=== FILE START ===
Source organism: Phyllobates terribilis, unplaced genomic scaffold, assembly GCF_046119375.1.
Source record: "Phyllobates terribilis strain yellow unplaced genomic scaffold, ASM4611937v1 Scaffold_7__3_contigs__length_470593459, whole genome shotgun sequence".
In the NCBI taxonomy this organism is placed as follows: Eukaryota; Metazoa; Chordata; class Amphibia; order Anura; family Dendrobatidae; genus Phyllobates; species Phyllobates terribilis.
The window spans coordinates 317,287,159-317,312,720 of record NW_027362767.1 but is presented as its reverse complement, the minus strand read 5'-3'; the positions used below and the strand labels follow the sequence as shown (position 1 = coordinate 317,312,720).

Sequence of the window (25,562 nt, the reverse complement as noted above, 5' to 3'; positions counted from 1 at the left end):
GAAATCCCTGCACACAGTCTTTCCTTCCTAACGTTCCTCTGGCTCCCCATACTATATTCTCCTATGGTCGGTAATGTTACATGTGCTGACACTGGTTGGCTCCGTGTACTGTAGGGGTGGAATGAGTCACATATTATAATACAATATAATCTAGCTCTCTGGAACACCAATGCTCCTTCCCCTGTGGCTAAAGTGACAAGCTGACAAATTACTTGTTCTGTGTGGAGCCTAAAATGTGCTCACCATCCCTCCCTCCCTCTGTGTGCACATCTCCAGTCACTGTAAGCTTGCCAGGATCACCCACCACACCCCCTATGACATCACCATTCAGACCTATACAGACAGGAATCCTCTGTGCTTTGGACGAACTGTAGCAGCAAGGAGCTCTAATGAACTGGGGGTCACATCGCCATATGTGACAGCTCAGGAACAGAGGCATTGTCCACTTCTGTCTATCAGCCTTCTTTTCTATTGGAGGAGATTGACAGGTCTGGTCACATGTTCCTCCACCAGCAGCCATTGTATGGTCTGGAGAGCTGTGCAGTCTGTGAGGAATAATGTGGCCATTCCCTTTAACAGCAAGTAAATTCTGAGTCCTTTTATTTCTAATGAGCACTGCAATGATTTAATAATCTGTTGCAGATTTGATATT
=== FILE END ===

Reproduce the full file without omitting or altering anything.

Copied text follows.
Source organism: Phyllobates terribilis, unplaced genomic scaffold, assembly GCF_046119375.1.
Source record: "Phyllobates terribilis strain yellow unplaced genomic scaffold, ASM4611937v1 Scaffold_7__3_contigs__length_470593459, whole genome shotgun sequence".
In the NCBI taxonomy this organism is placed as follows: Eukaryota; Metazoa; Chordata; class Amphibia; order Anura; family Dendrobatidae; genus Phyllobates; species Phyllobates terribilis.
The window spans coordinates 317,287,159-317,312,720 of record NW_027362767.1 but is presented as its reverse complement, the minus strand read 5'-3'; the positions used below and the strand labels follow the sequence as shown (position 1 = coordinate 317,312,720).

Sequence of the window (25,562 nt, the reverse complement as noted above, 5' to 3'; positions counted from 1 at the left end):
GAAATCCCTGCACACAGTCTTTCCTTCCTAACGTTCCTCTGGCTCCCCATACTATATTCTCCTATGGTCGGTAATGTTACATGTGCTGACACTGGTTGGCTCCGTGTACTGTAGGGGTGGAATGAGTCACATATTATAATACAATATAATCTAGCTCTCTGGAACACCAATGCTCCTTCCCCTGTGGCTAAAGTGACAAGCTGACAAATTACTTGTTCTGTGTGGAGCCTAAAATGTGCTCACCATCCCTCCCTCCCTCTGTGTGCACATCTCCAGTCACTGTAAGCTTGCCAGGATCACCCACCACACCCCCTATGACATCACCATTCAGACCTATACAGACAGGAATCCTCTGTGCTTTGGACGAACTGTAGCAGCAAGGAGCTCTAATGAACTGGGGGTCACATCGCCATATGTGACAGCTCAGGAACAGAGGCATTGTCCACTTCTGTCTATCAGCCTTCTTTTCTATTGGAGGAGATTGACAGGTCTGGTCACATGTTCCTCCACCAGCAGCCATTGTATGGTCTGGAGAGCTGTGCAGTCTGTGAGGAATAATGTGGCCATTCCCTTTAACAGCAAGTAAATTCTGAGTCCTTTTATTTCTAATGAGCACTGCAATGATTTAATAATCTGTTGCAGATTTGATATT